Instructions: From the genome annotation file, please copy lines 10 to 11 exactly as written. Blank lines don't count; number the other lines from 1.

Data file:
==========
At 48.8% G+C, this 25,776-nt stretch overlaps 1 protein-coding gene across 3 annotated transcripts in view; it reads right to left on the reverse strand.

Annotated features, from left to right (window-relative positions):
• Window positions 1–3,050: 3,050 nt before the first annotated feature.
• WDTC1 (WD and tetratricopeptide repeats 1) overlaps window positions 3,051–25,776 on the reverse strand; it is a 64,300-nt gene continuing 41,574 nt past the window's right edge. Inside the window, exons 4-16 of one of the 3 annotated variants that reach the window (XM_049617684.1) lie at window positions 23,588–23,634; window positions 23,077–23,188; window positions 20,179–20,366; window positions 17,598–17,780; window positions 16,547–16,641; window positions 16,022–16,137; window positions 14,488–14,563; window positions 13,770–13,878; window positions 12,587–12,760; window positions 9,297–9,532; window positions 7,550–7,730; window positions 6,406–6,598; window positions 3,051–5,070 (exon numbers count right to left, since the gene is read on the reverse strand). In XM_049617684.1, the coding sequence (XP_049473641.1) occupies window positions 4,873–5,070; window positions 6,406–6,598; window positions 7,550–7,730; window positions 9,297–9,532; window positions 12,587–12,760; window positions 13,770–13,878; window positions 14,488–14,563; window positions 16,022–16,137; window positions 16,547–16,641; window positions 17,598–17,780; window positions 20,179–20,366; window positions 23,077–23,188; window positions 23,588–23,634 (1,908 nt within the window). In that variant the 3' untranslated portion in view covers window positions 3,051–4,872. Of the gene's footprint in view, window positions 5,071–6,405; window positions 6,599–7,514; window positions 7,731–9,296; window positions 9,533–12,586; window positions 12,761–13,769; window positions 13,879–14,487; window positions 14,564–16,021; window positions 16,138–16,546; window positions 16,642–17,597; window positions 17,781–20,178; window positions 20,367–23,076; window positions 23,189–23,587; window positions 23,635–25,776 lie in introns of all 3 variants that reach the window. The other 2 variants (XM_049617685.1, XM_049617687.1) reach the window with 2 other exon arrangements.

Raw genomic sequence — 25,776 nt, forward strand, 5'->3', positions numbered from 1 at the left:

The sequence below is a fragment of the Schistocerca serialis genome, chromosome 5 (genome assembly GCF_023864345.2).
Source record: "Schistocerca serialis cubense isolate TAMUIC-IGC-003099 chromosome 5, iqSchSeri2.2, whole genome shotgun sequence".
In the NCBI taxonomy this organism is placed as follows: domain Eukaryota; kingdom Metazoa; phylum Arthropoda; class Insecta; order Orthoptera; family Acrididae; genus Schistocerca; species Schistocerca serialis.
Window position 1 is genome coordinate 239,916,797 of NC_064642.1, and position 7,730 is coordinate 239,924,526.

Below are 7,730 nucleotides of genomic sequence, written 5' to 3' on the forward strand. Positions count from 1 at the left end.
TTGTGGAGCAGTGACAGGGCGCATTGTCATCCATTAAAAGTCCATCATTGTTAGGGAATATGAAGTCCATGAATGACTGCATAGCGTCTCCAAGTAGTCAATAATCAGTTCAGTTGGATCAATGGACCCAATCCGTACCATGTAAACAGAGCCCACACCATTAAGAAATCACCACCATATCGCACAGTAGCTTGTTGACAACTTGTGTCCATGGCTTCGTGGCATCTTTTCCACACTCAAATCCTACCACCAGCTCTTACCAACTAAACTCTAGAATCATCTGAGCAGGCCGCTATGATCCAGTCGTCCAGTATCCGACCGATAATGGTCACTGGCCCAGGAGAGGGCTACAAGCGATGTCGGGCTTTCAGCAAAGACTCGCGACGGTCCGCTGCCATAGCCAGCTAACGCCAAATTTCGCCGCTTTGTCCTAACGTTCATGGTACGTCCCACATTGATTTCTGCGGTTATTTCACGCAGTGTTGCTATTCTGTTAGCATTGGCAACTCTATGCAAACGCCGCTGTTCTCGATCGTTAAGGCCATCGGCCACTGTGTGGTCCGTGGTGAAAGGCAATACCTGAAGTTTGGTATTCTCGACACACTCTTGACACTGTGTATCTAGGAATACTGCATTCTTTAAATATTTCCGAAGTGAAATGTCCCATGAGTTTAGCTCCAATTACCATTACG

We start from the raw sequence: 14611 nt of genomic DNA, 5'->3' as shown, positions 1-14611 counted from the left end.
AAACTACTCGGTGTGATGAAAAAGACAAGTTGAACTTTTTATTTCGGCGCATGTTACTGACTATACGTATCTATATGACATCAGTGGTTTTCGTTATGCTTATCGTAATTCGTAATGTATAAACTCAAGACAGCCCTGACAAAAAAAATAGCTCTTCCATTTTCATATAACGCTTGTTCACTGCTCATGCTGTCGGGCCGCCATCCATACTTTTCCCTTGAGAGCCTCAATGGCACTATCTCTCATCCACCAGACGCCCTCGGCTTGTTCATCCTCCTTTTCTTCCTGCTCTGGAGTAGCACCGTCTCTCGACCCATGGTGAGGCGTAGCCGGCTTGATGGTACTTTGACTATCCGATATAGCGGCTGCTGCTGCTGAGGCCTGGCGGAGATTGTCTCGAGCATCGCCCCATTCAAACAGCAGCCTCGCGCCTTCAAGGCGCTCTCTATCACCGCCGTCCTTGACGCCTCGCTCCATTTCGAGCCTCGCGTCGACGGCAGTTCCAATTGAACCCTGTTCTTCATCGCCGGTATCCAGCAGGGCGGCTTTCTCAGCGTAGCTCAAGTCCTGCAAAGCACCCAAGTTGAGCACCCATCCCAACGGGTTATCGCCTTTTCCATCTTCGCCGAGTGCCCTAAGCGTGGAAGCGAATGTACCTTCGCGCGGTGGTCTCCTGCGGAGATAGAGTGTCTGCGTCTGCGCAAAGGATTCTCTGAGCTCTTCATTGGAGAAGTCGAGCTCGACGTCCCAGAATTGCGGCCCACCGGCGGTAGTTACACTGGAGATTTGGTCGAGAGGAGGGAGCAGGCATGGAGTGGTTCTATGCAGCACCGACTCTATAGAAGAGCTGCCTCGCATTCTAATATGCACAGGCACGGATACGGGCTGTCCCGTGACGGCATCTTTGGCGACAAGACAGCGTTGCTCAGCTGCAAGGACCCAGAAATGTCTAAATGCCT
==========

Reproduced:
Below are 7,730 nucleotides of genomic sequence, written 5' to 3' on the forward strand. Positions count from 1 at the left end.
TTGTGGAGCAGTGACAGGGCGCATTGTCATCCATTAAAAGTCCATCATTGTTAGGGAATATGAAGTCCATGAATGACTGCATAGCGTCTCCAAGTAGTCAATAATCAGTTCAGTTGGATCAATGGACCCAATCCGTACCATGTAAACAGAGCCCACACCATTAAGAAATCACCACCATATCGCACAGTAGCTTGTTGACAACTTGTGTCCATGGCTTCGTGGCATCTTTTCCACACTCAAATCCTACCACCAGCTCTTACCAACTAAACTCTAGAATCATCTGAGCAGGCCGCTATGATCCAGTCGTCCAGTATCCGACCGATAATGGTCACTGGCCCAGGAGAGGGCTACAAGCGATGTCGGGCTTTCAGCAAAGACTCGCGACGGTCCGCTGCCATAGCCAGCTAACGCCAAATTTCGCCGCTTTGTCCTAACGTTCATGGTACGTCCCACATTGATTTCTGCGGTTATTTCACGCAGTGTTGCTATTCTGTTAGCATTGGCAACTCTATGCAAACGCCGCTGTTCTCGATCGTTAAGGCCATCGGCCACTGTGTGGTCCGTGGTGAAAGGCAATACCTGAAGTTTGGTATTCTCGACACACTCTTGACACTGTGTATCTAGGAATACTGCATTCTTTAAATATTTCCGAAGTGAAATGTCCCATGAGTTTAGCTCCAATTACCATTACG